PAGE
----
VOLUME 22 #2

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Fashioning a retail strategy

Johanna Murphy, AS92

Marketing in the digital age brings challenges, opportunities

Johanna Murphy
Johanna Murphy

ALUMNI | Johanna Murphy, AS92, grew up wanting to be a scientist. Today, you won’t find her in a room of chemists dressed in white lab coats and goggles. Instead, she works with some of the fashion industry’s most prolific—and presumably well-dressed—names as chief marketing officer for Ivanka Trump’s apparel and accessories line.

The marketing aficionado has leveraged a combination of creativity and business savvy to propel her career, leaving her mark on companies such as GSI Commerce (now eBay) and Kate Spade. In her newest role, Murphy has been tasked with bringing Ivanka Trump’s wholesale business directly to consumers.

Murphy and her team are in the process of launching Trump’s namesake line globally. With a brand defined, a business plan in place and a retail strategy, the goal is for customers to be able to purchase Trump’s designs with ease.

If Murphy’s track record is any indication, consumers are in for a few surprises.

When she ventured off to the University of Delaware, she was sure that chemistry was her calling. “I always excelled at math and science,” she says.

But when she found herself struggling through the chemistry curriculum, one of her professors realized she possessed a secret weapon: She could write. Soon after, she switched to a political science major while simultaneously jumping into UD’s journalism program.

After graduation and a few years of working for KYW-TV in Philadelphia, Murphy had another change of heart and began her foray into the marketing world.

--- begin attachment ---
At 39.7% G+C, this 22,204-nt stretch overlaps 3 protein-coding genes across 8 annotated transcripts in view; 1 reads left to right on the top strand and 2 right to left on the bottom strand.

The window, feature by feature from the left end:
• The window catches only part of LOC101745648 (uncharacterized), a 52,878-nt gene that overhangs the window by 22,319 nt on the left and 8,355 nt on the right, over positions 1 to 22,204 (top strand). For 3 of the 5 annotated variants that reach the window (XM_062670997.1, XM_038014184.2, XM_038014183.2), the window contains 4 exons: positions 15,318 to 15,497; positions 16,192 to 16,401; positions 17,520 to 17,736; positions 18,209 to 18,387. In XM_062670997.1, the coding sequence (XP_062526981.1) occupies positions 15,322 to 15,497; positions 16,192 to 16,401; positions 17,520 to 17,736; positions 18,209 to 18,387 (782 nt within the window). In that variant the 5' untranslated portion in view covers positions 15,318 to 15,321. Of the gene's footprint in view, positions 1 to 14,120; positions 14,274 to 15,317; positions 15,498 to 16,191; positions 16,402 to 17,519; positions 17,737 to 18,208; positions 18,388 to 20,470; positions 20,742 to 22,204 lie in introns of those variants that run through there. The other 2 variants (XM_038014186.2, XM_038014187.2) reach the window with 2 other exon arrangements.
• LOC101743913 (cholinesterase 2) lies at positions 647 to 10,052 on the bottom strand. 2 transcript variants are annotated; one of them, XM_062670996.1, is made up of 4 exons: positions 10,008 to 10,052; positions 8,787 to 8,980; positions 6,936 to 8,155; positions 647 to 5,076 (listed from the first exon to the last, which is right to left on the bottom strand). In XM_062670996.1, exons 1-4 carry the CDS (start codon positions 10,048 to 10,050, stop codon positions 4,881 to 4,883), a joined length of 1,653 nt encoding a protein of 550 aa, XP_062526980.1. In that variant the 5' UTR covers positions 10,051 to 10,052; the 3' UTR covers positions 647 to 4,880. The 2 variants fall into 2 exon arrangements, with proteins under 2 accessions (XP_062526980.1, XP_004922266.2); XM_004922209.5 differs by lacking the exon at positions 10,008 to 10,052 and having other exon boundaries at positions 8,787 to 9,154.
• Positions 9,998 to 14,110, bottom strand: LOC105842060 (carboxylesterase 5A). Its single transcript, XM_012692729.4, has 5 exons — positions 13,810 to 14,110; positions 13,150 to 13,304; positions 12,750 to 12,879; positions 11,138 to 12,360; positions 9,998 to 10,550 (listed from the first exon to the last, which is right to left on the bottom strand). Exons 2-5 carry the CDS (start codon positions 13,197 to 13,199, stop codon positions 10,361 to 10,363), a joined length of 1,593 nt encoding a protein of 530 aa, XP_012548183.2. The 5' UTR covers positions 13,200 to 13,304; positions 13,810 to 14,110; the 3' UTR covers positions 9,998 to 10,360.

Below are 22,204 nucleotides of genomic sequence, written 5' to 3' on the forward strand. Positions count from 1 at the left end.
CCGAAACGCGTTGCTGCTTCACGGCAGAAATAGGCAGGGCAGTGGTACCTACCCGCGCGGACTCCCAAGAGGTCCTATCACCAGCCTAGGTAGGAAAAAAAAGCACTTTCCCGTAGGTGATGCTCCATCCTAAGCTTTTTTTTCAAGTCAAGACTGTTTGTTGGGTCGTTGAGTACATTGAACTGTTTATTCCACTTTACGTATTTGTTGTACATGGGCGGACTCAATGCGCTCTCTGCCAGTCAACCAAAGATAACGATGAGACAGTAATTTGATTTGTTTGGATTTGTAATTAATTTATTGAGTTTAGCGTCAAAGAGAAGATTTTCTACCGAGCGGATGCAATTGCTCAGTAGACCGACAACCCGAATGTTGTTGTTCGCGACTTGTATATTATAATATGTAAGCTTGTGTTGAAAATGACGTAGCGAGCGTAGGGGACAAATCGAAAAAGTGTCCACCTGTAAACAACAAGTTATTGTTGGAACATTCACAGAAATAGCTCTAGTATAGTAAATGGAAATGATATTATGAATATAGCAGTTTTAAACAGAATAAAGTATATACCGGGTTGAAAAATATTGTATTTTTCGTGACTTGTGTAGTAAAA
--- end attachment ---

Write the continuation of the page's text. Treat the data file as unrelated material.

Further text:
“I really wanted to get into the business world,” she says. “I realized that marketing allowed me to use both the right and left sides of my brain.”

Her time spent at various technology and marketing companies on the East Coast during the dot-com boom equipped Murphy with a wealth of connections and intimate knowledge of marketing in the digital age. It was during her tenure at GSI Commerce (acquired by eBay in 2011) that she met fashion. She eventually became vice president of e-commerce, working with major fashion clients including Calvin Klein, Burberry, Aéropostale and her future employer, Kate Spade & Company.

As vice president of e-commerce at Kate Spade, Murphy led a team that pioneered the popular brand’s renowned online engagement with an overhaul of the websites, social media strategy and email and mobile communications. Digital business nearly doubled.

“I was also on the team that launched the Kate Spade Saturday shopping windows,” says Murphy, describing the groundbreaking 24-hour touch screen window-shops in Manhattan, where shoppers virtually order products on the street at the swipe of a finger. “The project got a lot of press, and that’s how Ivanka found me.”

Murphy’s work illustrates an understanding that technology has significantly changed the retail experience.

“We’re going to lead with digital, and then we’ll have stores where it makes sense [to locate],” she says of Trump’s line. It’s a web-based approach designed to suit the lifestyle of the brand’s target consumers.

“The brand is very much based around Ivanka,” Murphy says. “She has a very big, very important job leading major deals at the Trump Organization. She also has a family and is a very dedicated wife and mother and is very active in the community.”

It was during a dinner at Trump’s apartment—the leadership team often convenes there for some off-site brainstorming—that Murphy gained some insight into the woman who “seems like she has it all.”

Murphy came to a realization about Trump—“She actually works at all those aspects of her life”—and from this realization came the brand inspiration: Women who are working at life.

As marketing continues to evolve with technology, Murphy urges young Blue Hens pursuing marketing careers to grasp the integrated nature of the field.

“I would argue that there’s no separation between digital content and marketing; it’s all interconnected now,” she says. “One of the strongest words of advice I can give is to fundamentally understand business. CMOs of the future will really understand the operation aspects of business and understand the customer.”

Throughout her career, Murphy says, she has always taken the time to stop and savor the moments. “You have to take a step back and think of how lucky you are,” she says, naming such experiences as getting to know Ivanka Trump on both a personal and professional level, working on a team with smart and talented women and appearing on Donald Trump’s show, The Apprentice.

And, she says, “Going to the Game of Thrones premiere was really cool, too.” z

Article by Kelley Bregenzer, AS12

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